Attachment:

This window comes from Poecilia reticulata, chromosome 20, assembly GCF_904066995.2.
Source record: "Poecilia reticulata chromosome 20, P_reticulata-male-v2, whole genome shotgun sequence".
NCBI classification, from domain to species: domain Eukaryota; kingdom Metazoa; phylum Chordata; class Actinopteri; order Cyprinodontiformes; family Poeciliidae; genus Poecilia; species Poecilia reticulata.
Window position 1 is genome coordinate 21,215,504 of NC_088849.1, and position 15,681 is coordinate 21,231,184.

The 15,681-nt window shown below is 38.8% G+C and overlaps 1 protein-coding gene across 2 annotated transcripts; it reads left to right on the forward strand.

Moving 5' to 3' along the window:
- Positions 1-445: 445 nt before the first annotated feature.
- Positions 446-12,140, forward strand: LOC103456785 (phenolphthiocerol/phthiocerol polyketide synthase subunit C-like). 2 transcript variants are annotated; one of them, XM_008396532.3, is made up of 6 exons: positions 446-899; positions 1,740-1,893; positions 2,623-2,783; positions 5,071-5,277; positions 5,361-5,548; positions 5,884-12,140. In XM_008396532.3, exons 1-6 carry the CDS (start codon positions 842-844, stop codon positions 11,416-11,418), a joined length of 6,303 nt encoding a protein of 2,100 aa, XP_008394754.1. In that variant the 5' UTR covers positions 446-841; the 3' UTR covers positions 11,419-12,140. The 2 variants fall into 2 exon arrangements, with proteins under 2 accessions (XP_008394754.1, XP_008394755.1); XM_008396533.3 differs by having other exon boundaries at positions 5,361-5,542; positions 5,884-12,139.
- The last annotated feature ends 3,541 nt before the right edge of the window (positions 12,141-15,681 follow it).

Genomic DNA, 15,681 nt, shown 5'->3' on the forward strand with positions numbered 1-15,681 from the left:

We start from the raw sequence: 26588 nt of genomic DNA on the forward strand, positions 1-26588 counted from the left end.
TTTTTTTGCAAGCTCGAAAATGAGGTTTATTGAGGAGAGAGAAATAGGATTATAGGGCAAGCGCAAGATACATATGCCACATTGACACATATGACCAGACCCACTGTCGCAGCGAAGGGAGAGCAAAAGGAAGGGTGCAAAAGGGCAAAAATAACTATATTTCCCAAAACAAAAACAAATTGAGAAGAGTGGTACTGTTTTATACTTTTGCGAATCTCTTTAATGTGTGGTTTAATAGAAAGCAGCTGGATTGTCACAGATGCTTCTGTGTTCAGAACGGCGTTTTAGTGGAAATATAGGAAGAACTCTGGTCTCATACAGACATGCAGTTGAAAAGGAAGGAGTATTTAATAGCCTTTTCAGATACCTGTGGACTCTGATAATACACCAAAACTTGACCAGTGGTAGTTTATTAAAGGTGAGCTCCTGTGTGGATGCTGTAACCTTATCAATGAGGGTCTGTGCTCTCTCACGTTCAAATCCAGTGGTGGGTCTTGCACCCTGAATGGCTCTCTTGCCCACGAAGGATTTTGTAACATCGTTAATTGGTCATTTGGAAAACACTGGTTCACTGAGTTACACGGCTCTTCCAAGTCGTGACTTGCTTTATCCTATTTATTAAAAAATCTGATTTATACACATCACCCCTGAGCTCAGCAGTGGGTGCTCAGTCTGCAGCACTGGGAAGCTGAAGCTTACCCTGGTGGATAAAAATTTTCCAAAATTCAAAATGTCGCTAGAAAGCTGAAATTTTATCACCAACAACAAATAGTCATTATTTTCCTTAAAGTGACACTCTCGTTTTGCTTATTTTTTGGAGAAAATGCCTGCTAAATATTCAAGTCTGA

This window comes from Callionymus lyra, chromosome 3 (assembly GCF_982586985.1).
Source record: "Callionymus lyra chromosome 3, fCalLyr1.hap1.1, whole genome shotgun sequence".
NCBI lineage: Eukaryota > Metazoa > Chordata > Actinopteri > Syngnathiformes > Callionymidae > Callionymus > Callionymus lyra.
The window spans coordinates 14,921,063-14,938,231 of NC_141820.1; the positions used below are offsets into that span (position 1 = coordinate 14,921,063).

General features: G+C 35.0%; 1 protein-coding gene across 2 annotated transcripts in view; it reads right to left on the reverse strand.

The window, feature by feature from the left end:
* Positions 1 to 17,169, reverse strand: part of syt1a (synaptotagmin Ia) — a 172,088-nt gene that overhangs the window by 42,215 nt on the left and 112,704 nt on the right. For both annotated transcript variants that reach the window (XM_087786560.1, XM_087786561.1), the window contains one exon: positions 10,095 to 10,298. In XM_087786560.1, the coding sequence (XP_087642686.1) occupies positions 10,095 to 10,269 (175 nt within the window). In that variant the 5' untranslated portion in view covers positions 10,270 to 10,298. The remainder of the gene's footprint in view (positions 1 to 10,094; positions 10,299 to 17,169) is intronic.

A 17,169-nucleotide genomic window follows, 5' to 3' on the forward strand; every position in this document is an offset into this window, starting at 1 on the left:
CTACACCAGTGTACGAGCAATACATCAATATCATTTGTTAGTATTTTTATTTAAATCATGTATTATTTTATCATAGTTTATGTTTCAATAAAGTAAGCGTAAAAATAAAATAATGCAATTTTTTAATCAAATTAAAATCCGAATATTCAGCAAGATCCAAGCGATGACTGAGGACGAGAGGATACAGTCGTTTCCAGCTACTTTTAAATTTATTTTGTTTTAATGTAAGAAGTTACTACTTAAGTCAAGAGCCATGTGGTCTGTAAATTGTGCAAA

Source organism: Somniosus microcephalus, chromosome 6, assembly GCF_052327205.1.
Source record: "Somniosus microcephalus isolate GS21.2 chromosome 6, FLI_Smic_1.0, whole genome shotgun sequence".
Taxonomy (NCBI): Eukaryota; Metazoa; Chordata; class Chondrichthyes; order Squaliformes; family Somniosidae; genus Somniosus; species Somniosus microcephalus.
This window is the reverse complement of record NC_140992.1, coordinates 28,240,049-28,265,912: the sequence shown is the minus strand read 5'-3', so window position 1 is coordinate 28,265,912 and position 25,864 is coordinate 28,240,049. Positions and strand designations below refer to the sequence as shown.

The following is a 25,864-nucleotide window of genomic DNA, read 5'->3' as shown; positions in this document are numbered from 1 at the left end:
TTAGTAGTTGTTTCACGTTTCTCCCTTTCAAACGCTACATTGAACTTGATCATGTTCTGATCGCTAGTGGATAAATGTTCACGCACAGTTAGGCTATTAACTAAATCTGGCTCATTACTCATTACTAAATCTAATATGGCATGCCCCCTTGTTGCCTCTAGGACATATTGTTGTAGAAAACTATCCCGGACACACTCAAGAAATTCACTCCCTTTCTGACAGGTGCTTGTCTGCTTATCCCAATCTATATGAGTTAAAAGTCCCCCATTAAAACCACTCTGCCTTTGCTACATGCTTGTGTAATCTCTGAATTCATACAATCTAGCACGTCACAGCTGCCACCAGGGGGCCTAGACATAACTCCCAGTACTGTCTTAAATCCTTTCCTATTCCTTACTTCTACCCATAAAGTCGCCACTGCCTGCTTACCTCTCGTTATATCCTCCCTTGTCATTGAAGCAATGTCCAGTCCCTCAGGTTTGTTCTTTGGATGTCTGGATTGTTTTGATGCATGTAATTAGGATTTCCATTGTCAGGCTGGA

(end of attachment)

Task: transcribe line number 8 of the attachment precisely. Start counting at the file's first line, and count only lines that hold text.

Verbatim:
- Positions 446-12,140, forward strand: LOC103456785 (phenolphthiocerol/phthiocerol polyketide synthase subunit C-like). 2 transcript variants are annotated; one of them, XM_008396532.3, is made up of 6 exons: positions 446-899; positions 1,740-1,893; positions 2,623-2,783; positions 5,071-5,277; positions 5,361-5,548; positions 5,884-12,140. In XM_008396532.3, exons 1-6 carry the CDS (start codon positions 842-844, stop codon positions 11,416-11,418), a joined length of 6,303 nt encoding a protein of 2,100 aa, XP_008394754.1. In that variant the 5' UTR covers positions 446-841; the 3' UTR covers positions 11,419-12,140. The 2 variants fall into 2 exon arrangements, with proteins under 2 accessions (XP_008394754.1, XP_008394755.1); XM_008396533.3 differs by having other exon boundaries at positions 5,361-5,542; positions 5,884-12,139.